The toolkit includes a credit card-sized patient card to be issued by pharmacists, booklets for healthcare professionals and women taking sodium valproate, and a checklist of important discussion points.

However, 18 months later, the survey showed that more than two thirds (68%) of respondents currently taking sodium valproate have still not received any of the toolkit materials. 

Carol Long, chief executive of Young Epilepsy, said: “It is important that women who may be planning to have a family receive the right advice at the right time; to prevent their unborn babies being put at risk.

“Sodium valproate can provide life-changing support for many young people with epilepsy. It is the third most-prescribed anti-epilepsy medication, however, the percentage of women who do not know the risks of taking the drug during pregnancy is far too high.

“Women must feel more empowered to discuss the issue with their epilepsy specialist, so that they can make a more informed decision about their future.”

So, what do women with epilepsy who are preparing to start a family need to know?

It’s hard to concretely say what medication is and isn’t safe during pregnancy, as it very much depends on the type of epilepsy a woman has and how she responds to certain medications. So it is vital to speak to your doctor about your options.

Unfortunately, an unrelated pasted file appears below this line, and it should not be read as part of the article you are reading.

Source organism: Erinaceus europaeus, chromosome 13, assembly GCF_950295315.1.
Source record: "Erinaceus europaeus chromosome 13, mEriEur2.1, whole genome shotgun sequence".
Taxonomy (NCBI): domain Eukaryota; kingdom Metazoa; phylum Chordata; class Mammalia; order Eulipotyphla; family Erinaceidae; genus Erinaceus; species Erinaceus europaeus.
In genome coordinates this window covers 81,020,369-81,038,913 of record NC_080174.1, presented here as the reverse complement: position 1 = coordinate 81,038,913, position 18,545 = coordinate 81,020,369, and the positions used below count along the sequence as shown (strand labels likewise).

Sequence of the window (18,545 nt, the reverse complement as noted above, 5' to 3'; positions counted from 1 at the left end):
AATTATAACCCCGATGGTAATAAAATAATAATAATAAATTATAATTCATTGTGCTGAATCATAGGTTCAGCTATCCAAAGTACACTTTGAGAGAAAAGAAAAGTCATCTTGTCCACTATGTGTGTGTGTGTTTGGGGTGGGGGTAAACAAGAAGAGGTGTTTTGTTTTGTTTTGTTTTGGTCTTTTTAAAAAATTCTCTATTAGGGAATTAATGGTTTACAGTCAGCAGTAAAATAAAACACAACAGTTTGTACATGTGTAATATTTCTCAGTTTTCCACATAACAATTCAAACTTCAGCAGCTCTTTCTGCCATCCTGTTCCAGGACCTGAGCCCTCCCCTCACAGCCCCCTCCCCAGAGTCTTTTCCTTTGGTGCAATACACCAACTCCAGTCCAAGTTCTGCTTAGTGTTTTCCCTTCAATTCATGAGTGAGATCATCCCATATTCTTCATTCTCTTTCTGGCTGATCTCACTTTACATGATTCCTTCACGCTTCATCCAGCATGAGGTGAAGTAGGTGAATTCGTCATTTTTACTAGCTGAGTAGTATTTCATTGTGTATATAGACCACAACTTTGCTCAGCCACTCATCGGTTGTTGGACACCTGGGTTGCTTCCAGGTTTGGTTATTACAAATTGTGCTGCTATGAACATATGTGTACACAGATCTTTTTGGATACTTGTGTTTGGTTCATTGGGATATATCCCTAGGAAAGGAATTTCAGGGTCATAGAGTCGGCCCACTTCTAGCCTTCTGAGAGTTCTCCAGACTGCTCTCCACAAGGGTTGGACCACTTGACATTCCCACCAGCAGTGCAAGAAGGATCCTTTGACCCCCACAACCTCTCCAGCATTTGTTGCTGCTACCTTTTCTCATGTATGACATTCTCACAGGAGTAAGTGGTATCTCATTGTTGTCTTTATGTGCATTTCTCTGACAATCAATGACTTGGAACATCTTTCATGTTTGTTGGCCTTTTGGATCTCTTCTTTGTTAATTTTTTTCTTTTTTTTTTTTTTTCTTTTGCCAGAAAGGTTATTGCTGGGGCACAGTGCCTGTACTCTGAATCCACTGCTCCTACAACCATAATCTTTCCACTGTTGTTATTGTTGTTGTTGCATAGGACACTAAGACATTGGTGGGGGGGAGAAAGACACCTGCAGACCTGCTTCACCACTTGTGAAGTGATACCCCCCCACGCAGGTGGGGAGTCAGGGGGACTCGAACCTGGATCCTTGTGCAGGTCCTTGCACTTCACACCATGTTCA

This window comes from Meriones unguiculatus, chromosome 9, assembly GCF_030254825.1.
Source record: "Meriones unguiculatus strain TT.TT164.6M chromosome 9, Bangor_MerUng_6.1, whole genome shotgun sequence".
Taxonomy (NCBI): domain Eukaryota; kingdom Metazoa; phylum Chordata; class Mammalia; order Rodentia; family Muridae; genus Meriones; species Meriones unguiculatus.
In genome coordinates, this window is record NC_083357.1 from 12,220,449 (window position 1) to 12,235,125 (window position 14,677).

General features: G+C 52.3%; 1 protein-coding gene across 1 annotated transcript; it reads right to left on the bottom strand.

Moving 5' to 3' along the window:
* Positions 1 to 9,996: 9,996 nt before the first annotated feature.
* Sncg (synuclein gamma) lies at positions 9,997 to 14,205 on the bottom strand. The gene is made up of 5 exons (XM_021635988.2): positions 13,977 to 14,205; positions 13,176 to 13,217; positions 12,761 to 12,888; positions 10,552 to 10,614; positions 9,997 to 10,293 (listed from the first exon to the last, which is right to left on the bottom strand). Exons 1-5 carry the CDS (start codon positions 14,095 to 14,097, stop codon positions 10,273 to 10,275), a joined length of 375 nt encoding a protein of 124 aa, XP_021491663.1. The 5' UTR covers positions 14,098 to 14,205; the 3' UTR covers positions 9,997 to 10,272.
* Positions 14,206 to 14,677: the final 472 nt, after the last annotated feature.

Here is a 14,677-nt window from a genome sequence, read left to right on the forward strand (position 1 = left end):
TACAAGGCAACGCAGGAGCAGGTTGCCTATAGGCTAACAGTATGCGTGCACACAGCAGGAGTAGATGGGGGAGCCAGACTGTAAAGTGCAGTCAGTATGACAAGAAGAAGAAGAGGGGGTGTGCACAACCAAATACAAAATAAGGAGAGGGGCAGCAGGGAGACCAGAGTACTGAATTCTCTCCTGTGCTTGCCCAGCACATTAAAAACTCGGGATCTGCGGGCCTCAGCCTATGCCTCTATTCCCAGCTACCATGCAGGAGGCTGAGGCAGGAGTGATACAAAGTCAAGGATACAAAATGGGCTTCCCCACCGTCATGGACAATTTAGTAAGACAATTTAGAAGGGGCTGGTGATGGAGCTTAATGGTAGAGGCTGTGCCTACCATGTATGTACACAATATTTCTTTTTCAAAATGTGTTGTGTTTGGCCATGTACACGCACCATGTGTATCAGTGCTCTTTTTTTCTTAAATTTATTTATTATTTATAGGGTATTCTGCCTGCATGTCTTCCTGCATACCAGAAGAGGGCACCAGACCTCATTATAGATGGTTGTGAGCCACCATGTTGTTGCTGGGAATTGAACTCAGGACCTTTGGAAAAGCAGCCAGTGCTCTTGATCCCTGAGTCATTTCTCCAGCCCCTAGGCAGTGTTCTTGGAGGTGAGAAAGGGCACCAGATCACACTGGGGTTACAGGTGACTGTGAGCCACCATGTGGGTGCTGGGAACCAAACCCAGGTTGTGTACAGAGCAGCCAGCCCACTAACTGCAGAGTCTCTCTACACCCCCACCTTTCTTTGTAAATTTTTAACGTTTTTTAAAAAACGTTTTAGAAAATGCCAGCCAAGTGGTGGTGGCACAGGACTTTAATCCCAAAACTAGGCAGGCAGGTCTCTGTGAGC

Speaking to HuffPost UK, Lee from Epilepsy Action said: “The risk of epilepsy medicines causing an unborn baby to have a major congenital abnormality seems to be greatest during the first three months of pregnancy.

“Current research suggests that carbamazepine, levetiracetam and lamotrigine are the epilepsy medicines which carry the lowest risk of a baby being born with major birth defects.

“If a woman with epilepsy takes sodium valproate rather than a different epilepsy medicine, the risk of her baby being born with abnormalities or developmental problems increases from two-three in a 100 to six-10 in a 100, depending on the dosage she takes.

“However, sodium valproate may be the only epilepsy medicine that controls her seizures.”

Lee said it is important that women planning to get pregnant or who find themselves pregnant seek medical advice and do not stop taking their medication, unless they have been advised to do so.

“Stopping taking epilepsy medicines could cause a mother to have seizures, which can put their lives and those of their babies at risk,” he added.